Post Road Embraces "The Responsive Classroom"
(as printed in December 2011 Inside Our Schools, A Publication of the White Plains City School District)
When Lisa DiRenzo's kindergarteners arrive in her classroom each morning, something close to miraculous takes place. With very little fanfare, difficulty or distraction, each child puts away his coat and lunch, and then gets right down to work. First on a recent day's agenda an assignment on an easel at the front of the room.
"How many letters are in this sentence?" That's written on the easel, along with the sentence: "I can jump." Sure enough, in no time, 19 students have written the numeral "8" below the sentence.
Next, they tackle a brief writing assignment at their desks, where they find a small booklet waiting for them. In it, they're asked to copy some simple vocabulary words with the short "a" in them. And if there's time, they can color the related drawings in the booklet.
These quick assignments allow Ms. DiRenzo to answer individual questions, hear about what the tooth fairy brought one child the night before, and hand over much-needed Kleenex to a couple of other sniffling students.
The morning routine is nearly identicial in all the classrooms at the Post Road Elementary School where teachers, administrators and Principal Teresa Niss have implemented The Responsive Classroom, a program that focuses on improving both academics and the social-emotional skills of students.
One of the hallmarks of the program is repeated modeling, where teachers demonstrate proper behavior for students. In addition to the quick morning assignments, teachers throughout the school hold meetings with their students. Sitting in a circle, they greet each other by name, talk about a specific topic, and share news. The concept is designed to increase class cohesion, prepare everyone for the day ahead, and develop students' social skills.
The circle exercise also "gives every students a voice," said Mrs Niss.
The ideas seem simple, but in fact, are serious. When teachers are distracted by behavioral problems, their valuable time is spent putting out those fires instead of teaching.
Responsive Classroom "is a classroom management tool," said Mrs. Niss, "but the payoff is improved student achievement."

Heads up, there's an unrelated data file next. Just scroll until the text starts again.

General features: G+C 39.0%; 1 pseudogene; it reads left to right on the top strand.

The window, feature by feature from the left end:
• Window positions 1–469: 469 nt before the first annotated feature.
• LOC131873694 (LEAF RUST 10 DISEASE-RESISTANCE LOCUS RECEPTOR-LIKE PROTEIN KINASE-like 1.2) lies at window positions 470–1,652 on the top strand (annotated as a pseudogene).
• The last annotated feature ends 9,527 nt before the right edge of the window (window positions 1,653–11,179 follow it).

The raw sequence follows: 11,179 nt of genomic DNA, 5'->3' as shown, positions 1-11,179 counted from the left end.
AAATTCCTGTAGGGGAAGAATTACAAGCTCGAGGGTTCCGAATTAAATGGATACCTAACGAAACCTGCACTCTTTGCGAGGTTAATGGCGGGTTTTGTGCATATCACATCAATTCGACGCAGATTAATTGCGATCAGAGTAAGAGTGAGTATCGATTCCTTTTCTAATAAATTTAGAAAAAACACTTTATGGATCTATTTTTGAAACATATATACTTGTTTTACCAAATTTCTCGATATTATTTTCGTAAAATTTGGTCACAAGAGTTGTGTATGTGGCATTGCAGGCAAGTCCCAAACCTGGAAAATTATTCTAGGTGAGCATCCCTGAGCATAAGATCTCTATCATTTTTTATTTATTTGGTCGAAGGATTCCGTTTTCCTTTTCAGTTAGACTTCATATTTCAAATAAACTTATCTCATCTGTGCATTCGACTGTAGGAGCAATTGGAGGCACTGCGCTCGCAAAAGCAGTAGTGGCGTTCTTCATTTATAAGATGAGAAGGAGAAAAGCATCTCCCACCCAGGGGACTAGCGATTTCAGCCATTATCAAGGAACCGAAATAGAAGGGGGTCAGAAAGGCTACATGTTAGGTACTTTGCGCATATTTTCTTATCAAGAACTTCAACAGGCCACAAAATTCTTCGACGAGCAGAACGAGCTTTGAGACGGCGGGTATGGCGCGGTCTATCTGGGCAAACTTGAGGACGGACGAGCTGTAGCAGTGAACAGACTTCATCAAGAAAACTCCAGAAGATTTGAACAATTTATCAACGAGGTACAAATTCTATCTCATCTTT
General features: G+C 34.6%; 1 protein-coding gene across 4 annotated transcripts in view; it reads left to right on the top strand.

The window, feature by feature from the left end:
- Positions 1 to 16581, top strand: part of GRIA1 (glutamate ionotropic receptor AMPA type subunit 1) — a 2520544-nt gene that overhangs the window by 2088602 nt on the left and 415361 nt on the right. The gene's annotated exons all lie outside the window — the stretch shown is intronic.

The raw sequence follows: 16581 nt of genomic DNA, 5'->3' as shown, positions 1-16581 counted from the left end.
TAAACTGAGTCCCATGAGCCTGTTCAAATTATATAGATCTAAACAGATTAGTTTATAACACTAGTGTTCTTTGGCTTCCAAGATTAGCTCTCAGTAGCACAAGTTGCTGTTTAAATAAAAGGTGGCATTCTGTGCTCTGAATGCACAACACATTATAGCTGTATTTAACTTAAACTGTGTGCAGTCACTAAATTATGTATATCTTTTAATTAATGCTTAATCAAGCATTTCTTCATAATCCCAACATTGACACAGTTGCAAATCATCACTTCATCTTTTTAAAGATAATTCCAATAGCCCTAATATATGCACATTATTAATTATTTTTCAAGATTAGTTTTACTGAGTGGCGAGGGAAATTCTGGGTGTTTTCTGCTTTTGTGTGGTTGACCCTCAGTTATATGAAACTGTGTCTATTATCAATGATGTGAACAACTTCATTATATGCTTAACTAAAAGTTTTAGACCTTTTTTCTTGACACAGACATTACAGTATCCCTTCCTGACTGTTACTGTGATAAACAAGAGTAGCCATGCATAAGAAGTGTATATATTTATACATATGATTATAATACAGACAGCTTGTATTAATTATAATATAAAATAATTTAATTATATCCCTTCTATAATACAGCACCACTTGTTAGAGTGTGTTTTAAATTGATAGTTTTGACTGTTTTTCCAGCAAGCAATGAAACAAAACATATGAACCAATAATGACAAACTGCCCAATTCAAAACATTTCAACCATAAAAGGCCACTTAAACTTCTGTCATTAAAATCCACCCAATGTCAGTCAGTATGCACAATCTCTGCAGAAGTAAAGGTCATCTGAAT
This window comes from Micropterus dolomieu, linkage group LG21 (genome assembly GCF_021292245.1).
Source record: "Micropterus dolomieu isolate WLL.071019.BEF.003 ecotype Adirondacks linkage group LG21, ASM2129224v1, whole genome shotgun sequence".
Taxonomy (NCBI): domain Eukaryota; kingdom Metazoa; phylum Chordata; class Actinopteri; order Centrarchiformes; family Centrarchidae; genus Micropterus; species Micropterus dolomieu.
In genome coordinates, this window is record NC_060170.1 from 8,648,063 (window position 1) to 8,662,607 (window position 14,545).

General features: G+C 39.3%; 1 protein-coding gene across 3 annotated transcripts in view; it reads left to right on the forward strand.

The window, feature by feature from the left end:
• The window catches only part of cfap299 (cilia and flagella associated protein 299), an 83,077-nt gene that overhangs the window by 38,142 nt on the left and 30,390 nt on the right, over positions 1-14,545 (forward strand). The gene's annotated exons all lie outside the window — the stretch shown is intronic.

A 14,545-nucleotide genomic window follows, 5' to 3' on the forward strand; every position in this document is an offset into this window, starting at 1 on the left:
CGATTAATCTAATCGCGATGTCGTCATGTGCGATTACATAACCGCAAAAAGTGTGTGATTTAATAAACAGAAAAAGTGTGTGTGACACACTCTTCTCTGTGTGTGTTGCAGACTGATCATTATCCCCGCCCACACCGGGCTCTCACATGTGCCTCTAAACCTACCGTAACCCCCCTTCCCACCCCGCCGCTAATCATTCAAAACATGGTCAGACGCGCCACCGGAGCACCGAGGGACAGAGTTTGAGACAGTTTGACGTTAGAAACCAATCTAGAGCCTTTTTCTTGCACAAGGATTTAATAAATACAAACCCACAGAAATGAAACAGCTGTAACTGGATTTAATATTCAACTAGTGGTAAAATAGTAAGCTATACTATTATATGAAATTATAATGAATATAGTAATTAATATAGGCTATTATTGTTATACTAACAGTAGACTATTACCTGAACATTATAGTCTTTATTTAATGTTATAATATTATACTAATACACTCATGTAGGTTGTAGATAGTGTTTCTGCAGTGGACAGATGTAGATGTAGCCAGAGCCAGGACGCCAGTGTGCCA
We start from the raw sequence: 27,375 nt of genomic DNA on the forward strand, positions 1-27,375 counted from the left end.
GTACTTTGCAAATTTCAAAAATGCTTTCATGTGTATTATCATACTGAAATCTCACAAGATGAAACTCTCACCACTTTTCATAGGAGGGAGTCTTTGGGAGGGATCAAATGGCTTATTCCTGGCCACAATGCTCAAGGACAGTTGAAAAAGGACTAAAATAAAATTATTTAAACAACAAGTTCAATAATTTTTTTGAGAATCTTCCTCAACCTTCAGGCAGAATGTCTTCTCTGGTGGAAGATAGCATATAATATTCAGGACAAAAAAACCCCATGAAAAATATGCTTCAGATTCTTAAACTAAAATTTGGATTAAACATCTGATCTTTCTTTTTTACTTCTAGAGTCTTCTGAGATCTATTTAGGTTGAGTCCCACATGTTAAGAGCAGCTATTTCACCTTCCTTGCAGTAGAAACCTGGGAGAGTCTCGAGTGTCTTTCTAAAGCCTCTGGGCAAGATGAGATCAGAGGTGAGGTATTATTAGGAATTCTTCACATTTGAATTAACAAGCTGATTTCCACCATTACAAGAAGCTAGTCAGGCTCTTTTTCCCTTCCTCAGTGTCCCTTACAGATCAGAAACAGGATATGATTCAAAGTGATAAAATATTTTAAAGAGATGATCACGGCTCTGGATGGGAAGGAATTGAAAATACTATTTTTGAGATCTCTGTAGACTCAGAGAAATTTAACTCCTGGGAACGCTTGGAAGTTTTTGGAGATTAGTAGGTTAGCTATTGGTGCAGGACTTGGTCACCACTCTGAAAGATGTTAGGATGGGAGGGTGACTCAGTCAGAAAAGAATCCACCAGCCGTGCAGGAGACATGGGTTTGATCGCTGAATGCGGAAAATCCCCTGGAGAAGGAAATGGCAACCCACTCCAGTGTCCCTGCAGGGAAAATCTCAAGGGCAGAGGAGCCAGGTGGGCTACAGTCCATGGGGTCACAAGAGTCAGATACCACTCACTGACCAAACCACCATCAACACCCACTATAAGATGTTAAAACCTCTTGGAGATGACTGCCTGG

Trainers from the Massachusetts-based Responsive Classroom worked for one week with 30 Post Road teachers last summer to implement the program. And since it started in September, the program has proven so successful that teachers will participate in a retraining session in January, and this time, teaching assistants will be included.
"We're finding that it really works," said Mrs. Niss. "The teachers are so excited about the progress they're seeing in the classrooms."
Responsive Classroom also focuses on the culture of the classroom, with the goal of developing less of a hierarchy and more of a community. Teachers are encouraged to create rules for classroom behavior, but do so by "modeling" that behavior themselves and by demonstrating "what good behavior looks like."
"We don't just tell them what to do," said Mrs. Niss, "We show them the right way to do things."
In a three-year study of the Responsive Classroom program conducted by the University of Virginia, students' math and reading scores improved, teachers said they felt more positive about their teaching, the social skills of students had dramatically improved,and the teachers more frequently collaborated with one another.
At Post Road, when the school's younger students gather in the auditorium for the Pledge of Allegiance, Mrs. Niss strikes a small handheld chime to get their attention. The gentle chime is just one tool provided by the Responsive Classroom program and it works.
In fact, when Mrs. Niss has explained the new program to parents - at Open House, PTA meetings, and in the Post Road newsletter - she often gets the same response.
"They want to know where they can get their own chime," she said.